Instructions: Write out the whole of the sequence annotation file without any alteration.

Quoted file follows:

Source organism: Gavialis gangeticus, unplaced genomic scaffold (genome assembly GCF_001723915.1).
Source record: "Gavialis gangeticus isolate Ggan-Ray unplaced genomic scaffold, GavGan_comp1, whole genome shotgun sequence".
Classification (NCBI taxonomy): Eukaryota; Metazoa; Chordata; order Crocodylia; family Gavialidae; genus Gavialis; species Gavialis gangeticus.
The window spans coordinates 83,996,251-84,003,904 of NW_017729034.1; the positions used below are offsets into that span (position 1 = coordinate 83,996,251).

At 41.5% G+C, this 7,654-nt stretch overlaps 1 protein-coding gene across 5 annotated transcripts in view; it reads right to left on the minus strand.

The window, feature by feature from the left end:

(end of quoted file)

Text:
Source organism: Gavialis gangeticus, unplaced genomic scaffold (genome assembly GCF_001723915.1).
Source record: "Gavialis gangeticus isolate Ggan-Ray unplaced genomic scaffold, GavGan_comp1, whole genome shotgun sequence".
Classification (NCBI taxonomy): Eukaryota; Metazoa; Chordata; order Crocodylia; family Gavialidae; genus Gavialis; species Gavialis gangeticus.
The window spans coordinates 83,996,251-84,003,904 of NW_017729034.1; the positions used below are offsets into that span (position 1 = coordinate 83,996,251).

At 41.5% G+C, this 7,654-nt stretch overlaps 1 protein-coding gene across 5 annotated transcripts in view; it reads right to left on the minus strand.

The window, feature by feature from the left end: